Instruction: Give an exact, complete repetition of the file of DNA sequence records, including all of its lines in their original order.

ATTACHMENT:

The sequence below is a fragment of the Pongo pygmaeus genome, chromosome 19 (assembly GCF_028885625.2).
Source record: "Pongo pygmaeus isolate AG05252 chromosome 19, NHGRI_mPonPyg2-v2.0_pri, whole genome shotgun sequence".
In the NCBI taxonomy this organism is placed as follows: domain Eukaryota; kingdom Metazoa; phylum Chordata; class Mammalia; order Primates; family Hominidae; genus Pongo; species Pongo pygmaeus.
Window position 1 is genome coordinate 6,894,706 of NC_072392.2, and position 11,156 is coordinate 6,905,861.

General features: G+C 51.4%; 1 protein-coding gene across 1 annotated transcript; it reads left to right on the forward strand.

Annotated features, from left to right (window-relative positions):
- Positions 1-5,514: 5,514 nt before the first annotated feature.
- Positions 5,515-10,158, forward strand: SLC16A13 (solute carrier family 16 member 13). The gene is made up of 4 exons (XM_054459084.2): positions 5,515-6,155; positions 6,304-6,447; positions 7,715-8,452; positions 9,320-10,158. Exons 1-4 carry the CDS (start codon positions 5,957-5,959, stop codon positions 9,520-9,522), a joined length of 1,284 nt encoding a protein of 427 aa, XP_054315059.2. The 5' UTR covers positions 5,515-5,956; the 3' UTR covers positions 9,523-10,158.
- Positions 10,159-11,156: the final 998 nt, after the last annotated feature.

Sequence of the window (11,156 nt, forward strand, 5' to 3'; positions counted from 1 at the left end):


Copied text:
The sequence below is a fragment of the Pongo pygmaeus genome, chromosome 19 (assembly GCF_028885625.2).
Source record: "Pongo pygmaeus isolate AG05252 chromosome 19, NHGRI_mPonPyg2-v2.0_pri, whole genome shotgun sequence".
In the NCBI taxonomy this organism is placed as follows: domain Eukaryota; kingdom Metazoa; phylum Chordata; class Mammalia; order Primates; family Hominidae; genus Pongo; species Pongo pygmaeus.
Window position 1 is genome coordinate 6,894,706 of NC_072392.2, and position 11,156 is coordinate 6,905,861.

General features: G+C 51.4%; 1 protein-coding gene across 1 annotated transcript; it reads left to right on the forward strand.

Annotated features, from left to right (window-relative positions):
- Positions 1-5,514: 5,514 nt before the first annotated feature.
- Positions 5,515-10,158, forward strand: SLC16A13 (solute carrier family 16 member 13). The gene is made up of 4 exons (XM_054459084.2): positions 5,515-6,155; positions 6,304-6,447; positions 7,715-8,452; positions 9,320-10,158. Exons 1-4 carry the CDS (start codon positions 5,957-5,959, stop codon positions 9,520-9,522), a joined length of 1,284 nt encoding a protein of 427 aa, XP_054315059.2. The 5' UTR covers positions 5,515-5,956; the 3' UTR covers positions 9,523-10,158.
- Positions 10,159-11,156: the final 998 nt, after the last annotated feature.

Sequence of the window (11,156 nt, forward strand, 5' to 3'; positions counted from 1 at the left end):